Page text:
Could Albert Pujols be the Next Candidate for ESPN’s “The Decision”?


(NOTE: Be sure to check out this week’s episode of the JoeSportsFan web show – roughly 10 minutes of digital magic dedicated to our favorite stories in St. Louis sports.)


It’s probably safe to say that LeBron James’ decision to turn his free agency into a bizarre reality show might have backfired and can now officially be viewed as a PR trainwreck.

He whored himself out to ESPN on a level previously matched only by Barry Bonds and Brett Favre and went from a likeable superstar to heartless mercenary in 60 embarrassing minutes.   But despite the negative publicity for it’s subject, this stunt did exactly what ESPN set out to do – it created truckloads of hype culminating in a dramatic televised event that most all sports fans were following in some way.

So the logical question is “who is next?”

Surely ESPN isn’t going to let this formula go to waste by making it a one time thing.  It might not become the new standard for announcing major transactions in sports, but they’ll certainly be looking for another opportunity to unleash this monstrosity on fans.  It’s just a matter of who and when.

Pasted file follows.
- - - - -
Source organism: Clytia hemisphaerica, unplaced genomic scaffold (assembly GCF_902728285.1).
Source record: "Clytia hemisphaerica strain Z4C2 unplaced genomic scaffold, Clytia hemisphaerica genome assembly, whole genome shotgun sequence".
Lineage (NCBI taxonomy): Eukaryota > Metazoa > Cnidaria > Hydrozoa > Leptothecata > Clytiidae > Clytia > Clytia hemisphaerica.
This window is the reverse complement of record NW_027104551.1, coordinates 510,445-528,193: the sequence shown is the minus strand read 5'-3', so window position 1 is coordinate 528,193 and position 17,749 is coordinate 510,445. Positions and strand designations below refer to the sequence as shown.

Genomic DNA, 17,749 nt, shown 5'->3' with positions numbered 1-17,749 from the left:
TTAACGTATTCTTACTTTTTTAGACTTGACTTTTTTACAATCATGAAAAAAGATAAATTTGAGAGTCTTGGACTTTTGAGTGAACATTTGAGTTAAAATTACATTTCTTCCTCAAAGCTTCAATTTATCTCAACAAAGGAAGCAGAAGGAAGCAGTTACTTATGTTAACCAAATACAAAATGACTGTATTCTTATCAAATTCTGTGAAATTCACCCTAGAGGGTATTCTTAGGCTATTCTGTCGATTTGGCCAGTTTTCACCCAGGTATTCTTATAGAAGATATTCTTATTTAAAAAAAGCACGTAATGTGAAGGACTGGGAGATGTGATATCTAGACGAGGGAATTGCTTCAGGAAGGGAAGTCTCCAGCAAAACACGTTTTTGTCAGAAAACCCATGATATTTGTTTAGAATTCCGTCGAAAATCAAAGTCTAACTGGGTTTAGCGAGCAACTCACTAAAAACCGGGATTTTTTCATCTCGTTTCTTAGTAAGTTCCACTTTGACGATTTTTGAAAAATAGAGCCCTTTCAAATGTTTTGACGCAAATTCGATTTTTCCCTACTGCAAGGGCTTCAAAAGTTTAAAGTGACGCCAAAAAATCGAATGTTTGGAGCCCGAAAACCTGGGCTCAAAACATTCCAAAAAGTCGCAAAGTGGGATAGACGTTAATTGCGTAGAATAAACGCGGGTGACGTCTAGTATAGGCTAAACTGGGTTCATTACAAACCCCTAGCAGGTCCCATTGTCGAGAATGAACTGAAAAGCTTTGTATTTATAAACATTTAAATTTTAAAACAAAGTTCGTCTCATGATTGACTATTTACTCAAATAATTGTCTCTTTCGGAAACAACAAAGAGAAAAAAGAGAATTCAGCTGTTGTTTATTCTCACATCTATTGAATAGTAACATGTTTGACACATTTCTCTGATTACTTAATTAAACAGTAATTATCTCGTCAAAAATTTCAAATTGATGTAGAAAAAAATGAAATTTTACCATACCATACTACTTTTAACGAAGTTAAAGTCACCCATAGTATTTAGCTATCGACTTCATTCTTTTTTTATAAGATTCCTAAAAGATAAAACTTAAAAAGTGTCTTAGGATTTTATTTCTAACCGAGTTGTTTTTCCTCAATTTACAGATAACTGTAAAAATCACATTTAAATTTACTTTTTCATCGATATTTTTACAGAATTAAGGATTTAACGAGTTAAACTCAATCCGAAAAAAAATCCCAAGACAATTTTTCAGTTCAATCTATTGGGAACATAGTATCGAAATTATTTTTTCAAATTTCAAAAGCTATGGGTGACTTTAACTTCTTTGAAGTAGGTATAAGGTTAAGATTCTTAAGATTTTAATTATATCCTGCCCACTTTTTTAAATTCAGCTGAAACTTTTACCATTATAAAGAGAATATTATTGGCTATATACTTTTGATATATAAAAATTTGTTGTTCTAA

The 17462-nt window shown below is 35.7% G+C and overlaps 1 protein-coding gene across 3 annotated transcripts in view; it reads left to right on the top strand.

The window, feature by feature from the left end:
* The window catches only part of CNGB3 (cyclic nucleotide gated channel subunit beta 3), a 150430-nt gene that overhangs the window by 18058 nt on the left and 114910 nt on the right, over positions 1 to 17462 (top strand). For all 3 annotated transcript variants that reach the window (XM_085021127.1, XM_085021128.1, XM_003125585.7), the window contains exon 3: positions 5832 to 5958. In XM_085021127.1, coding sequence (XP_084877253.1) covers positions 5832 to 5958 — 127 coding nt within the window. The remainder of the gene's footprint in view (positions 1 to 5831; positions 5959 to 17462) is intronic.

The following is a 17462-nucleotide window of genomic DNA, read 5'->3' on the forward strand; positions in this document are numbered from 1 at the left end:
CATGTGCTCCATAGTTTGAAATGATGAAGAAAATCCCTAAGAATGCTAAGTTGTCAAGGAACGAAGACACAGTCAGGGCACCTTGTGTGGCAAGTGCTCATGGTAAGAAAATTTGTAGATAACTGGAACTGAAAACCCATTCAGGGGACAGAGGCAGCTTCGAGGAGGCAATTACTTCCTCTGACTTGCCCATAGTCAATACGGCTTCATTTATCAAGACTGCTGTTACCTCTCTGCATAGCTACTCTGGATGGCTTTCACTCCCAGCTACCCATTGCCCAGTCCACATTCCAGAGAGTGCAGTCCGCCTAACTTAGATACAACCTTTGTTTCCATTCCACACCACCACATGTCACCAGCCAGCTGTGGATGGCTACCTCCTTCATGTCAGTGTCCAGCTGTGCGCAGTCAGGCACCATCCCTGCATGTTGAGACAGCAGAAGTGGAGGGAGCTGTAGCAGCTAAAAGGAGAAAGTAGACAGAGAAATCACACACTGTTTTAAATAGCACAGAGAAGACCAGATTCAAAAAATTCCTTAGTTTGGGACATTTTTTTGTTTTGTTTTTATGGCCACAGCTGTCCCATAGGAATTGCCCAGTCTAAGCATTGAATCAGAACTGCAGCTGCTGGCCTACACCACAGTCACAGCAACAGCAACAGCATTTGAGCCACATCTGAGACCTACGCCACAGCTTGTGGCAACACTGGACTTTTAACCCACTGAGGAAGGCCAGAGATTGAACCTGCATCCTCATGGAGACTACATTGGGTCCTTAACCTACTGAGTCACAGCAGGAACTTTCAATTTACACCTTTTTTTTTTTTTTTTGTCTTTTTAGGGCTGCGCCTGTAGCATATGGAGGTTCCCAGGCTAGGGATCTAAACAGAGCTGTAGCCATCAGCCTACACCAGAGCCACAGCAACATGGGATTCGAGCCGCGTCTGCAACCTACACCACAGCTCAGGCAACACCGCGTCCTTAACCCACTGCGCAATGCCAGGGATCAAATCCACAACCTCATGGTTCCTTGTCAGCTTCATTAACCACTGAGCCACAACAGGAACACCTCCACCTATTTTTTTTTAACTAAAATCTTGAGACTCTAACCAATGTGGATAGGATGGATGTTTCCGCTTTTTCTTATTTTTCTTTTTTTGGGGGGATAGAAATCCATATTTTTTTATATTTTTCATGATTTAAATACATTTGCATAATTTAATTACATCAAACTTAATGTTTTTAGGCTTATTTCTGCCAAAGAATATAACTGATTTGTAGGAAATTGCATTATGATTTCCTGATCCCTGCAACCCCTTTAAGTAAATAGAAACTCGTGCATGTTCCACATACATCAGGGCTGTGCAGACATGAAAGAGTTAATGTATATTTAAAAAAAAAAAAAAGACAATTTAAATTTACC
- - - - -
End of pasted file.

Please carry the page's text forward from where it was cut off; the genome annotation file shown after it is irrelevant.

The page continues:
Unfortunately for St. Louis Cardinals fans, there is a chance that we might have an ideal subject right here in town in the form of Albert Pujols.

Is it possible that Pujols is a potential target for the next edition of “The Decision”?  Here are four reasons why he might be the #1 choice to become the  next LeBron and four reasons why we keep telling ourselves it won’t happen.

4 Reasons it could happen

1.) ESPN
As ESPN begins to take inventory of the massive hype, the likely-to-be-huge ratings and the way in which this show – as bad as it was – truly took over the sports world for several days, they will no doubt be scouring each league to find a way to make it happen again.  The nature of the subject matter dictates that this isn’t going to be a recurring weekly/monthly show, but if you think that the Worldwide Leader won’t look to recreate it if the situation is right, then you don’t know the folks in Bristol very well.